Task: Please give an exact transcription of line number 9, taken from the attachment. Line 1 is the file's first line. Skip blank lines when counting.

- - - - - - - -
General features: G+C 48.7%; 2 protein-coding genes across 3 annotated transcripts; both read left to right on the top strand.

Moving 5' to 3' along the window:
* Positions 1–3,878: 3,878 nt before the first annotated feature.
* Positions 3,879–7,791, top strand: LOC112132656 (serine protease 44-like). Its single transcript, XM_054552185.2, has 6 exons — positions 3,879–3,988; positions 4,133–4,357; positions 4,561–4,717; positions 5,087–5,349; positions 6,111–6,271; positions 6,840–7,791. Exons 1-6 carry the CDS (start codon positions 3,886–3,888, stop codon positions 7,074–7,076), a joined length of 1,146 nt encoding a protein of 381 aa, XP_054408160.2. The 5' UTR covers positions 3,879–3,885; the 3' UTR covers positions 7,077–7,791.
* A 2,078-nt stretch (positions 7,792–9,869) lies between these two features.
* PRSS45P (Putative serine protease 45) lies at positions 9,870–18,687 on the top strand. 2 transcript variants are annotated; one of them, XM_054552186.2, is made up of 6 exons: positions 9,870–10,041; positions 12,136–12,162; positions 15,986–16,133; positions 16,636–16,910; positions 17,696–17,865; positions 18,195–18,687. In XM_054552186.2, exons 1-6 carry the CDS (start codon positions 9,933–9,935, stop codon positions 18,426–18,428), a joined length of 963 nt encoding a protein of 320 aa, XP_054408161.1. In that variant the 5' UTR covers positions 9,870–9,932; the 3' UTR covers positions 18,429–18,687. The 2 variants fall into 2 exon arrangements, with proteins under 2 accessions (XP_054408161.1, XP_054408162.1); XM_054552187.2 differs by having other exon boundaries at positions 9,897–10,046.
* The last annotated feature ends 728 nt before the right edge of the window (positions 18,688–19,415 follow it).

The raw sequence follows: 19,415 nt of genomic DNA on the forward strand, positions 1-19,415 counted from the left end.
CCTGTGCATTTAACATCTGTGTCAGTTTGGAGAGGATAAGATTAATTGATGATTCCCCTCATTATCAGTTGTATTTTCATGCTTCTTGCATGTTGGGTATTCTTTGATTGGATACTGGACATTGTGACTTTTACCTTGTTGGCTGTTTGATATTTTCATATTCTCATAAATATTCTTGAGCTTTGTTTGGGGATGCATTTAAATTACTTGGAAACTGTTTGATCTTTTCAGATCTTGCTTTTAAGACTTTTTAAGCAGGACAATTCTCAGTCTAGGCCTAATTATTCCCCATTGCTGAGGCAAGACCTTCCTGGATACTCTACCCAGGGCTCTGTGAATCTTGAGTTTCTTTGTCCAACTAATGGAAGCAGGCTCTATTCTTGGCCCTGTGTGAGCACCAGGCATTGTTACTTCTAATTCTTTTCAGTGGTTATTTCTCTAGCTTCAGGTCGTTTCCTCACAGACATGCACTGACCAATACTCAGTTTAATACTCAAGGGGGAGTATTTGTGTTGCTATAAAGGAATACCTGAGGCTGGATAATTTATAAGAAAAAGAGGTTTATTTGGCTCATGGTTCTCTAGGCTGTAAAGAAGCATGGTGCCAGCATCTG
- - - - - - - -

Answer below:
CCTGTGCATTTAACATCTGTGTCAGTTTGGAGAGGATAAGATTAATTGATGATTCCCCTCATTATCAGTTGTATTTTCATGCTTCTTGCATGTTGGGTATTCTTTGATTGGATACTGGACATTGTGACTTTTACCTTGTTGGCTGTTTGATATTTTCATATTCTCATAAATATTCTTGAGCTTTGTTTGGGGATGCATTTAAATTACTTGGAAACTGTTTGATCTTTTCAGATCTTGCTTTTAAGACTTTTTAAGCAGGACAATTCTCAGTCTAGGCCTAATTATTCCCCATTGCTGAGGCAAGACCTTCCTGGATACTCTACCCAGGGCTCTGTGAATCTTGAGTTTCTTTGTCCAACTAATGGAAGCAGGCTCTATTCTTGGCCCTGTGTGAGCACCAGGCATTGTTACTTCTAATTCTTTTCAGTGGTTATTTCTCTAGCTTCAGGTCGTTTCCTCACAGACATGCACTGACCAATACTCAGTTTAATACTCAAGGGGGAGTATTTGTGTTGCTATAAAGGAATACCTGAGGCTGGATAATTTATAAGAAAAAGAGGTTTATTTGGCTCATGGTTCTCTAGGCTGTAAAGAAGCATGGTGCCAGCATCTG